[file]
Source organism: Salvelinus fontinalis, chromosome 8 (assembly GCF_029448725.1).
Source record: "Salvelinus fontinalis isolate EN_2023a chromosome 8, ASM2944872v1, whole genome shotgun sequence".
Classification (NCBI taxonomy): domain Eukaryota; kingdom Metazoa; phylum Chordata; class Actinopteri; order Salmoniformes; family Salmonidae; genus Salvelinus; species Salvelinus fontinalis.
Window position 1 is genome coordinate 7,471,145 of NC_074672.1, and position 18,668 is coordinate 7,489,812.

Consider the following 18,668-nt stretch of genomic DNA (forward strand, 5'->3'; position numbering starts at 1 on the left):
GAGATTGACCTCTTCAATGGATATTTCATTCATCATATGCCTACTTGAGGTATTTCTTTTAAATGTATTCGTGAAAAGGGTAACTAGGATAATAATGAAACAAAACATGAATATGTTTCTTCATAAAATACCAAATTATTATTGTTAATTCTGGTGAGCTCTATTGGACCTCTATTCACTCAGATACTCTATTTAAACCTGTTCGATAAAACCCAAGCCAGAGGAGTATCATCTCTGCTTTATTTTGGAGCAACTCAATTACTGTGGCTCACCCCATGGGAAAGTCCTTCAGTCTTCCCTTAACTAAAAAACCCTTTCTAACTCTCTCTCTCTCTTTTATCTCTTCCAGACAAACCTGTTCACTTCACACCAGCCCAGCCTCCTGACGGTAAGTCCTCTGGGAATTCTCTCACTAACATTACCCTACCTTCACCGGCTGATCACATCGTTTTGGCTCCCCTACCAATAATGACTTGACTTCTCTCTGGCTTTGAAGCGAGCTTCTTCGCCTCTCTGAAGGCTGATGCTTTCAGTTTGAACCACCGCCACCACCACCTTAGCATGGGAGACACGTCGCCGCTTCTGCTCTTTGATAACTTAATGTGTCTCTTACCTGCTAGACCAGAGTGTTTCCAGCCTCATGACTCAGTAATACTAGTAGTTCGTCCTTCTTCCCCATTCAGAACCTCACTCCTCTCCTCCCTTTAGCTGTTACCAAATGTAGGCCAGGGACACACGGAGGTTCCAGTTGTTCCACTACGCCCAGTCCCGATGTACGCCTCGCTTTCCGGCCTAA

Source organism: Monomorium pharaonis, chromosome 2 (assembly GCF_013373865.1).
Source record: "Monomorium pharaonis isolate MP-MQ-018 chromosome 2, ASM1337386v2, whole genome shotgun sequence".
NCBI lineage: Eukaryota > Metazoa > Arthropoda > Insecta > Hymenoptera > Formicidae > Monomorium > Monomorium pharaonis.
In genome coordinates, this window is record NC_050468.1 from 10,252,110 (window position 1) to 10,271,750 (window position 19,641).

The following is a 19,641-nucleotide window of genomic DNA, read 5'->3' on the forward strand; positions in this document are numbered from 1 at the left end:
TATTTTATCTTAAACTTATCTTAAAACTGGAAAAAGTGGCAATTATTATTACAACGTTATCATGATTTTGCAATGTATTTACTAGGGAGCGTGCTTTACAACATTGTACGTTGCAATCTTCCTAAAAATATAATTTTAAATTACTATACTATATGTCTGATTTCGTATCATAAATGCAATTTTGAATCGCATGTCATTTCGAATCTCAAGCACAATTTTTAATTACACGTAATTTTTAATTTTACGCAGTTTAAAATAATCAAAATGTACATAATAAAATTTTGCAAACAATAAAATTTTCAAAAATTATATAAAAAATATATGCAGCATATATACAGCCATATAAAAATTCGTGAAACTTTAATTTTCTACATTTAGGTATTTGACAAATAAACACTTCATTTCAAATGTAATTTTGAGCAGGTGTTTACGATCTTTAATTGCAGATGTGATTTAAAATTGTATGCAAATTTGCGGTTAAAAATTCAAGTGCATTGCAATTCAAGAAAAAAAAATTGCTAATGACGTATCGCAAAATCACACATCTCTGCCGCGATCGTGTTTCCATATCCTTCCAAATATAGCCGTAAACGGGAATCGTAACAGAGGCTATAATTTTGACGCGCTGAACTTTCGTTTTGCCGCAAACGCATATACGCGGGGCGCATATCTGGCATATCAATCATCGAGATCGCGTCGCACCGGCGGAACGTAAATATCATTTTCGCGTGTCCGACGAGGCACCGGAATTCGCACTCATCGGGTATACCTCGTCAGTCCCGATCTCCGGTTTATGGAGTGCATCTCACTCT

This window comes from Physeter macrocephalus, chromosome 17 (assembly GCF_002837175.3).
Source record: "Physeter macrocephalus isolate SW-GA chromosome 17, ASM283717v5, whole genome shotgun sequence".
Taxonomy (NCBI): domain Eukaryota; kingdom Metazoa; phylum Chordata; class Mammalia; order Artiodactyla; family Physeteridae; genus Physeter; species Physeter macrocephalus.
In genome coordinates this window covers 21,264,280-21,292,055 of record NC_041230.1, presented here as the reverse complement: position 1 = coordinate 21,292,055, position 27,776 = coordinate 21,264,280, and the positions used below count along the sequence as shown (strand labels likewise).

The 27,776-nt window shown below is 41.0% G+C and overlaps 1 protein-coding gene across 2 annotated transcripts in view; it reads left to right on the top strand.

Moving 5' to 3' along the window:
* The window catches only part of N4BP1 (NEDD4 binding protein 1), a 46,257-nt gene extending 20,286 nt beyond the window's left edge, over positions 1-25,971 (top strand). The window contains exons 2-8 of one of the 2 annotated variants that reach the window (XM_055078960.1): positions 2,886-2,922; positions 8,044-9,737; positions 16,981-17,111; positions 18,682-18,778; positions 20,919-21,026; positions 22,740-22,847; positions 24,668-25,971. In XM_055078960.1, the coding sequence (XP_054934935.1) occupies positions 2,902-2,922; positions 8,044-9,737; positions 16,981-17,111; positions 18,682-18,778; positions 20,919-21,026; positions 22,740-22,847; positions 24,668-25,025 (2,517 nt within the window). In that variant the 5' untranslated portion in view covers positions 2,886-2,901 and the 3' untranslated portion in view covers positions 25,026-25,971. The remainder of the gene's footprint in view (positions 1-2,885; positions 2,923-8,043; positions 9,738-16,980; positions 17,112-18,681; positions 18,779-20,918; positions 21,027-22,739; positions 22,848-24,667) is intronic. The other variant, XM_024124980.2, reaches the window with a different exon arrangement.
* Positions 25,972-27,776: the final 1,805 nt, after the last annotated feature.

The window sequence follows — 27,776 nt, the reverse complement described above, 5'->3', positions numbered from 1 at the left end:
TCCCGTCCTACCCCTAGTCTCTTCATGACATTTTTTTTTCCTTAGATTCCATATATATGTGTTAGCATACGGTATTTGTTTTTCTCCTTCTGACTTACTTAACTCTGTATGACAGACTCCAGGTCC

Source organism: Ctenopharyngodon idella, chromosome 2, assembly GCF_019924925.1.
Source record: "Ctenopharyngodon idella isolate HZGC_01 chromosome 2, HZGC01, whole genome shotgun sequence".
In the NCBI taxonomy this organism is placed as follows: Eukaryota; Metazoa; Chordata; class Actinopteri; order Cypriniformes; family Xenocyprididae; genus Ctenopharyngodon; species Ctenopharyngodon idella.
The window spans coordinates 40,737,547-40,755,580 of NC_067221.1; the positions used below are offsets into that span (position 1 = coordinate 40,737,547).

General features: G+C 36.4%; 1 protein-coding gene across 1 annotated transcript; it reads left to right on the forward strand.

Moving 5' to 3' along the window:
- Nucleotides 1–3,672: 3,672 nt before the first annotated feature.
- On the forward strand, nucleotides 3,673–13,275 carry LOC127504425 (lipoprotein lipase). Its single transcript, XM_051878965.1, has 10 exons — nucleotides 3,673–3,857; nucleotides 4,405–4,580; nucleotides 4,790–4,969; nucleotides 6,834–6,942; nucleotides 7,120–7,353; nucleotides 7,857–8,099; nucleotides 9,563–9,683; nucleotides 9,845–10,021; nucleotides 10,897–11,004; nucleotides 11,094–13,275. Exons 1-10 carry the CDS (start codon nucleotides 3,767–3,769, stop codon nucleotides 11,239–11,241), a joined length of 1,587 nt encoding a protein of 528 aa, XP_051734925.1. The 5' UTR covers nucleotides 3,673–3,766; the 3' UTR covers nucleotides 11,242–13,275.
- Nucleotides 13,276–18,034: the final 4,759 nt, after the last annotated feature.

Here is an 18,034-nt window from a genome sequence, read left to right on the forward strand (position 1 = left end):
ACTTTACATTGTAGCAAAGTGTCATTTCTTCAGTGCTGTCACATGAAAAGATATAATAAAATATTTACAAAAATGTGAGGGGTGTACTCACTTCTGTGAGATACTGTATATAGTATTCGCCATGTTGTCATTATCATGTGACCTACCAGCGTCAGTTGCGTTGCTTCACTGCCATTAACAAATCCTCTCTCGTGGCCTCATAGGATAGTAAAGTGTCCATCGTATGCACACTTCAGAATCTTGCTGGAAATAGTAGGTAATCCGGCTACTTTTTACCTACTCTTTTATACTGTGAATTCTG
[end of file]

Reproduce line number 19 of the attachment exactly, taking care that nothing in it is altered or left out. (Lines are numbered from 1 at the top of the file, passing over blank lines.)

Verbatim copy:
* The window catches only part of N4BP1 (NEDD4 binding protein 1), a 46,257-nt gene extending 20,286 nt beyond the window's left edge, over positions 1-25,971 (top strand). The window contains exons 2-8 of one of the 2 annotated variants that reach the window (XM_055078960.1): positions 2,886-2,922; positions 8,044-9,737; positions 16,981-17,111; positions 18,682-18,778; positions 20,919-21,026; positions 22,740-22,847; positions 24,668-25,971. In XM_055078960.1, the coding sequence (XP_054934935.1) occupies positions 2,902-2,922; positions 8,044-9,737; positions 16,981-17,111; positions 18,682-18,778; positions 20,919-21,026; positions 22,740-22,847; positions 24,668-25,025 (2,517 nt within the window). In that variant the 5' untranslated portion in view covers positions 2,886-2,901 and the 3' untranslated portion in view covers positions 25,026-25,971. The remainder of the gene's footprint in view (positions 1-2,885; positions 2,923-8,043; positions 9,738-16,980; positions 17,112-18,681; positions 18,779-20,918; positions 21,027-22,739; positions 22,848-24,667) is intronic. The other variant, XM_024124980.2, reaches the window with a different exon arrangement.